Evidence suggests that climate change include rising CO2 resulting in temperature changes and rainfall patterns, would change considerably, within different years and areas. These changes will create uncertain regional crop yield sustainability and water resource planning over the Lake Urmia Basin in northwestern Iran. The Soil and Water Assessment Tool (SWAT) used to evaluate the sugar beet growing in the future (2024–2050), under two CO2 emission scenarios (RCP 4.5 and RCP 8.5) applying daily weather data involve rainfall, maximum and minimum temperatures from a General Circulation Model (GCM). We built three separate scenarios in the SWAT model for both present and future using 23 hydrometric and 53 weather data stations. The GCM data were downscaled and bias-corrected at a 0.5o grid using a statistical method. The Nash-Sutcliffe Efficiency (NSE) and PBIAS used respectively, monthly river discharge and crop productivity, as model performance criteria. The results showed a reasonable agreement between observed and simulated outflows in most selected crop areas (NSE=0.37 and PBIAS=27%). According to the results, the warmer temperature (range 1.8 to 2.3) with dispersion in precipitation (range +7% to +48%) predicted for the future. The runoff would decrease (range of -6% to -14%), and the annual evaporation (ET) would increase (range 6% to 8%). All scenarios predicted a decrease in sugar beet yield (range -23% to -55%) besides the increase in annual variability. Given the significant increase in the frequency of days with temperatures over 35°C by 2050, the current water crisis in the study area appears to be increased, and sugar beet farming in the basin severely will be limited by rising temperature, which accounts for 7% of the agricultural crop income in the region. Overall, adaptation strategies for this highly water-consuming crop will likely be necessary soon enough, include: using of irrigation, changing the sowing date, and possibly of different, slower maturing cultivars to maintain the sugar beet yield.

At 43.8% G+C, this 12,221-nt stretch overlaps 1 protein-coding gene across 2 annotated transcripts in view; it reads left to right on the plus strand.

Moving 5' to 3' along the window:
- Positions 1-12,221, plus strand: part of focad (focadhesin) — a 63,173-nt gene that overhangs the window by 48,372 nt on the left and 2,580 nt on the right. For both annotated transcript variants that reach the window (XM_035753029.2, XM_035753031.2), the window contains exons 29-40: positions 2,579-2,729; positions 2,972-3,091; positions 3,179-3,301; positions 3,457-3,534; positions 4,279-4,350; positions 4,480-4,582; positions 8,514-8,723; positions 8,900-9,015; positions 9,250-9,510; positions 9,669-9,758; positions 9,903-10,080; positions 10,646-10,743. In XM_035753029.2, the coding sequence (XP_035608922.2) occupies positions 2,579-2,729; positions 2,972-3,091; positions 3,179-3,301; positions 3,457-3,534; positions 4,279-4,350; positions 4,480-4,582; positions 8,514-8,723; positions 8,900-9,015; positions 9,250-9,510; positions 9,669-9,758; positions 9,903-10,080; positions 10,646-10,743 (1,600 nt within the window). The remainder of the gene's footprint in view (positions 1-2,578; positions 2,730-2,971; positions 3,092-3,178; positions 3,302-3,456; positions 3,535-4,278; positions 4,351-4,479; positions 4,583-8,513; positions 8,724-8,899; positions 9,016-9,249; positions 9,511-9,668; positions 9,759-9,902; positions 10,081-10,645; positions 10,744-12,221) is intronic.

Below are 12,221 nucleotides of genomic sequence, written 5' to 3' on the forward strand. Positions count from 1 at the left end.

Keywords: Lake Urmia Basin, SWAT, CO2 concentration, GFDL, Crop yield